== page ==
It is obvious that recent juvenile fish counts are not going to be remotely near counts of the past as in the early 1900s there were 2 hatcheries on the river restocking 1 million fly. Now we have one hatchery stocking only 160,00 fry. Couple this with a river left open to livestock access and all the damage they cause and you will find that electrofishing only tells us what we have in the burns now and not what levels used to be. What baseline data are we working from?

Then, step in special guest, the internationally renowned salmon geneticist of the rivers and lochs institute, professor Eric Verspoor who currently works with the University of the Highlands and Islands. Mr Verspoor was asked if he thought a 10 year research project on trying to find out what genetic return we get from the Helmsdale restocking programme was a good idea, his answer was that there has been a significant amount of money spent on a similar project on the Spey over the last 8 years and the results at are inconclusive at best and that the return of hatchery reared fish was minuscule. He intimated that regarding the Helmsdale river in his his opinion money could be better spent on other things but it was not his decision at the end of the day, that was up to the Board.

I agree with him and would say that if there are funds available Eric should be asked to consult on appropriate habitat restoration improvements which he believes would best suit the river and the genetics of our indigenous salmon stock. I believe he would be very forthcoming on this matter.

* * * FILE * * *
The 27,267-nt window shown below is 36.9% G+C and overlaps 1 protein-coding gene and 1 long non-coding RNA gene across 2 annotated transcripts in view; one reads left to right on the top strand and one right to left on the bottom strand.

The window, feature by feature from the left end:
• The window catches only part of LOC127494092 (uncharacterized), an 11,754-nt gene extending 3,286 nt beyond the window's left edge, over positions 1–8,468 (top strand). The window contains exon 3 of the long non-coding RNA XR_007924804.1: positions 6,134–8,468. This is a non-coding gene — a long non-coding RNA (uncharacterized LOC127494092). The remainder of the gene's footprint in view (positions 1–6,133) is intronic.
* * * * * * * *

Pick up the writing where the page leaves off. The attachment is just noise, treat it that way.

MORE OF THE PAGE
On the fishing front, and at the risk of sounding like a perpetrator of doom for most of this season, yet again there is not much to report. As an example, I have personally fished the Association water this week on numerous occasions to no avail and I have yet to see a salmon break the water or hook one this year here. The only action reported last week was a tough loss for Mick Buttery who hooked a heavy fish and lost it after a 20 minute battle.

The beats had around 20 with beat 6 giving 3 fish on 2 days. Water levels were good but have been unsettled to be fair with the river rising around 3 times in the week to over 1ft. There is a very distinct lack of fish running the river compared with many previous years and we don't need fish counter numbers or weekly catch stats to tell us that, just ask the ghillies and locals whose eyes are on the water every day.
Question is, what can we do about it?

The Governments "root and branch" Freshwater Fisheries Review is very timely and will result in radical changes for fishery management in Scotland, strangely this matter did not even make the Agenda of Board meeting!

You are now invited to have your say and are urged to do so. Please click here - and give share your ideas on how you think rivers should be managed, who should run them and any other aspects you think that could be improved. Go to the bottom of the page on the link and click on the email address supplied.



Hoping for better things to come!

Ronald Sutherland

We begin with a press release from this weeks Northern Times.

The head of a Highland fishing tackle business has dramatically called for restraint from salmon anglers who use his fishing flies.

Ronald Sutherland, partner of the Helmsdale Company is trying to help raise awareness of dwindling salmon stocks by calling on anglers to return as many salmon as possible caught on his salmon flies. Ronald was taught to tie flies by the late Megan Boyd and said that his business sells large quantities of deadly salmon flies every year which catch thousands of salmon worldwide but he does not want to be responsible for the killing of salmon!